DEL MAR — In an effort to increase revenues, reduce costs and possibly finance major capital projects, City Council at the Oct. 21 meeting authorized the formation of a subcommittee within the citizen volunteer Finance Committee.
The three- to four-member group will analyze the long-term financial structure of the city over the next 20 years and make recommendations to council members.
The first step will be to review the city’s bonding assumptions, capacity and recommendations from outside bond counsel.
Subcommittee members will then review the 20-year capital improvement program, bonding capacity, revenue options and cost-reduction opportunities.
The group will also be tasked with evaluating proposals for new City Hall offices, as well as the best options to pay for them.
With this review, the Finance Committee can better advise council on the timing of projects and how best to pay for them.
Bonding capacity information is scheduled to be reported to council by January. A report on City Hall options is due by February. Other tasks must be completed by May.
Del Mar has traditionally been cautious and conservative, using a “pay-as-you-go” financial philosophy. While this approach has kept the city financially healthy, it limits the ability to save for needed projects.
Council members have discussed using municipal financing on a limited basis to help fund some projects that are critical to the community, such as a new City Hall.
In September a financial advisor reported to council members the city could afford to bond up to $7.5 million, close to the estimated cost of that project.
Councilman Don Mosier said he supports the subcommittee formation, but with two reservations.
“Some of the projects that involve bonding or long-term financing need to move forward with due speed,” he said. “I’m worried that interest rates are going to shoot up.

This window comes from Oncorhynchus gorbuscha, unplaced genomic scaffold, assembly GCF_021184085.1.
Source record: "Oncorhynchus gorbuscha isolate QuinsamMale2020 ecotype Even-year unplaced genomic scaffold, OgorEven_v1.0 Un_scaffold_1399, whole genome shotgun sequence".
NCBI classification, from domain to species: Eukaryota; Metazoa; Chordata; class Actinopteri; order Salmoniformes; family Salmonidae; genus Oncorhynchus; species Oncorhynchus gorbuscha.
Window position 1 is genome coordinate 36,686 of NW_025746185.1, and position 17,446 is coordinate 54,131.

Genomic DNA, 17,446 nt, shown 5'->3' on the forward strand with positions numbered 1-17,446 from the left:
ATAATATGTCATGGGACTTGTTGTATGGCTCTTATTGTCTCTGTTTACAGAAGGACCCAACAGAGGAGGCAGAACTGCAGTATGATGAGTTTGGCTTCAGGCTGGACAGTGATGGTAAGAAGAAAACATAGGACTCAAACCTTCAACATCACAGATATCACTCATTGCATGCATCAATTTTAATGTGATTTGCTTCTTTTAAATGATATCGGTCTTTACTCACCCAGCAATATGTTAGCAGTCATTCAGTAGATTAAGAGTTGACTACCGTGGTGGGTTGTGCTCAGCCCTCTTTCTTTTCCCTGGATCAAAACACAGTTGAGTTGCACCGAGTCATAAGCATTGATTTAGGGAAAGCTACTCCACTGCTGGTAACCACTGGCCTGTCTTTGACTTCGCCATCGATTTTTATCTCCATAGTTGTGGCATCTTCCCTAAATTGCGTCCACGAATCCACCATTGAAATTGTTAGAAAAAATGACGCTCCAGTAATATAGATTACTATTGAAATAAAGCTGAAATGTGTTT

“Our borrowing costs are going to escalate rapidly and that means that if we want to do something that involves financing we need to do it sooner rather than later,” Mosier added.
He also said any results must be reported to council first.
“The Finance Committee is advisory to the whole council and they need to come to us with their advice before they start talking to the public about actions,” Mosier said.
“My concern is staff time,” Councilwoman Lee Haydu said. “If we want staff to do other things we can’t use all their time just to study things.”
“Most of what we anticipate that this subcommittee charge would involve would be to take an additional look at what already is being produced,” said Mayor Terry Sinnott, who recommended forming the group. “It’s really a second set of eyes. It shouldn’t be a burden of additional work for the staff.”
He also addressed Mosier’s concerns.
“The group that we’ve had some preliminary discussions with recognizes that this bonding issue is the priority and is working quickly and they’ve already started to do some analysis,” Sinnott said. “These target dates are very flexible. The work they do must be in sync with what the council and the city is doing on particular decisions or it wouldn’t be valuable.”
Councilman Al Corti, who also recommended forming the subcommittee, said his goal is to involve residents.
“As we move forward I think it’s important to bring the public along with us,” he said. “It’s a matter of bringing them up to speed. … I think it will help speed the process along. At least that’s the intent.”